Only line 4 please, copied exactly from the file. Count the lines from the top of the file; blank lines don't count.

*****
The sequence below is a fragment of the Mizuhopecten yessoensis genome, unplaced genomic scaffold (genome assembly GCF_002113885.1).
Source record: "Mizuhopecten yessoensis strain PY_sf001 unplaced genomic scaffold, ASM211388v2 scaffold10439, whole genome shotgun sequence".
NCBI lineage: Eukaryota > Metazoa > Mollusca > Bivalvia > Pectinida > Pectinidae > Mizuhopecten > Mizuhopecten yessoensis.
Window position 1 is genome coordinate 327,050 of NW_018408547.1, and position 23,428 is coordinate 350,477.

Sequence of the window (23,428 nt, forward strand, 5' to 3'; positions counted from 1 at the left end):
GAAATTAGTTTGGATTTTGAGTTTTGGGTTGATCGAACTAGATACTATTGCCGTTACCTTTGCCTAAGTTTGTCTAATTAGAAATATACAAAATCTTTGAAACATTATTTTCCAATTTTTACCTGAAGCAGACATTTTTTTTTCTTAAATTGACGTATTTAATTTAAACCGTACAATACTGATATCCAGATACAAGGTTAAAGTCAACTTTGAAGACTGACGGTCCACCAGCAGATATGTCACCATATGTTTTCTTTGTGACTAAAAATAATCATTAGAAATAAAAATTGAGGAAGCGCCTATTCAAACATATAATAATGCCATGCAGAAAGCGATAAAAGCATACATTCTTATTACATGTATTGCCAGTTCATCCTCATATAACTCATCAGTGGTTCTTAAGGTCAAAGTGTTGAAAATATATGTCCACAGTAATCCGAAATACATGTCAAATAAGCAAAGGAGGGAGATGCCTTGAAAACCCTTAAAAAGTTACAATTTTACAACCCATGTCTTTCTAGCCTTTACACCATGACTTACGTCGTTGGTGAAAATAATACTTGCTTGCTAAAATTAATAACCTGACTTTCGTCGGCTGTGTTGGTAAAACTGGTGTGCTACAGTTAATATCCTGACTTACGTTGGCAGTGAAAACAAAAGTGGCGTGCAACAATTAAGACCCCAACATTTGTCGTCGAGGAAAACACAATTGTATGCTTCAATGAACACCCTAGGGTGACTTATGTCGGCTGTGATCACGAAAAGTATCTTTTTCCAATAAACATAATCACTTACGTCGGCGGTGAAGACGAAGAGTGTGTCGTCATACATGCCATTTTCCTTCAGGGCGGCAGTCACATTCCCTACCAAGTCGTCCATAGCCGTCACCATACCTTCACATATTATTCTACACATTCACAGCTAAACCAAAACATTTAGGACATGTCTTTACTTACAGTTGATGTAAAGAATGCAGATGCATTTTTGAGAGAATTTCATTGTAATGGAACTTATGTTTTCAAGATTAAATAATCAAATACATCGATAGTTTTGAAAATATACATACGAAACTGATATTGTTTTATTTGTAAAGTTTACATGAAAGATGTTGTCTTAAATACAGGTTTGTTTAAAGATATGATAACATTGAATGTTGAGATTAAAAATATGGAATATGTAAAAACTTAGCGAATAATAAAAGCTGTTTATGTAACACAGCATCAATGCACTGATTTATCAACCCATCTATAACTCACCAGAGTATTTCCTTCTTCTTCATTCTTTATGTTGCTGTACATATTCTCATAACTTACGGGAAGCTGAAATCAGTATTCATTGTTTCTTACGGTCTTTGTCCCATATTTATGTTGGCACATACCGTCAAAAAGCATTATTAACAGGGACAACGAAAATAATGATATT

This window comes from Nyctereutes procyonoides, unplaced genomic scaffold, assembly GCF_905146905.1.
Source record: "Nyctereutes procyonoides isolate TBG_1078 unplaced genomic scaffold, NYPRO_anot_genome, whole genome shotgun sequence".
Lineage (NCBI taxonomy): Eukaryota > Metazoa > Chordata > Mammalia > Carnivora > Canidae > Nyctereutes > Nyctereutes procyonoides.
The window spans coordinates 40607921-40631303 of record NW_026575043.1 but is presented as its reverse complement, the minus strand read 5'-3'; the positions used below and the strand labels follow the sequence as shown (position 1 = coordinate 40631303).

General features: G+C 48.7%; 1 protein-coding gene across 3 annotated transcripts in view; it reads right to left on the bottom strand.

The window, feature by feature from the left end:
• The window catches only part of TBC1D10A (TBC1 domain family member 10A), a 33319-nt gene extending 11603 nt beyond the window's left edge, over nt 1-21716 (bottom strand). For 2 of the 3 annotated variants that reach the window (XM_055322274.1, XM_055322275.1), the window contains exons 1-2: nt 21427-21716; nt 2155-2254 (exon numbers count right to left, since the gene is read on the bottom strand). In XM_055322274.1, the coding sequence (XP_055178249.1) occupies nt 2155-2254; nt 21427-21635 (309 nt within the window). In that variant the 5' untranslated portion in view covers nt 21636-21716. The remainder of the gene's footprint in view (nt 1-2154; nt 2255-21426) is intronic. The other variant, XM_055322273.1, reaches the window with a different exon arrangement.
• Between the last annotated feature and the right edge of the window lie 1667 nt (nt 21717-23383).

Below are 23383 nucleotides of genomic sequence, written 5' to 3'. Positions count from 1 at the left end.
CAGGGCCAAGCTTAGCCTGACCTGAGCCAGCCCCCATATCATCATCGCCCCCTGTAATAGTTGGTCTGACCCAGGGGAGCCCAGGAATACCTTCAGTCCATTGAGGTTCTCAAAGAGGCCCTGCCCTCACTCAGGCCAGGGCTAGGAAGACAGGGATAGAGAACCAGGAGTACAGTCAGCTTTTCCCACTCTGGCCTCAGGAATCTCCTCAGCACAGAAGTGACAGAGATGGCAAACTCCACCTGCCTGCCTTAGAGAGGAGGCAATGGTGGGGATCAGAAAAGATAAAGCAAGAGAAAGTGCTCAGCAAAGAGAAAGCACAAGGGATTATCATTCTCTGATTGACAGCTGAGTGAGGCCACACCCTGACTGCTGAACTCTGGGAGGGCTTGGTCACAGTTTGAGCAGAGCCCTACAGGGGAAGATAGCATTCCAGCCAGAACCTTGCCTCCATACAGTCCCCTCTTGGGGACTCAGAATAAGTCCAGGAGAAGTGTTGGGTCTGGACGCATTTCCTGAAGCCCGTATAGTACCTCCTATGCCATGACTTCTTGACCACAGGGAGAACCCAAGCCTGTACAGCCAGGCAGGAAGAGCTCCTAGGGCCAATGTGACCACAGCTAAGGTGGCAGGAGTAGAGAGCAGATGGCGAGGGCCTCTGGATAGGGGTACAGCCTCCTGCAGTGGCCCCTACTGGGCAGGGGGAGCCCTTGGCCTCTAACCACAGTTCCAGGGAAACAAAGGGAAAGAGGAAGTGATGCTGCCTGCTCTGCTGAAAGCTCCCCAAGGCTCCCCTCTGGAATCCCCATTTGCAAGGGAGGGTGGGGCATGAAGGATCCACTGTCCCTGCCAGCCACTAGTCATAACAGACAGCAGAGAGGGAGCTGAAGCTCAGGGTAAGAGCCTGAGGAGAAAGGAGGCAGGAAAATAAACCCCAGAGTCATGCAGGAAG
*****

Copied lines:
Window position 1 is genome coordinate 327,050 of NW_018408547.1, and position 23,428 is coordinate 350,477.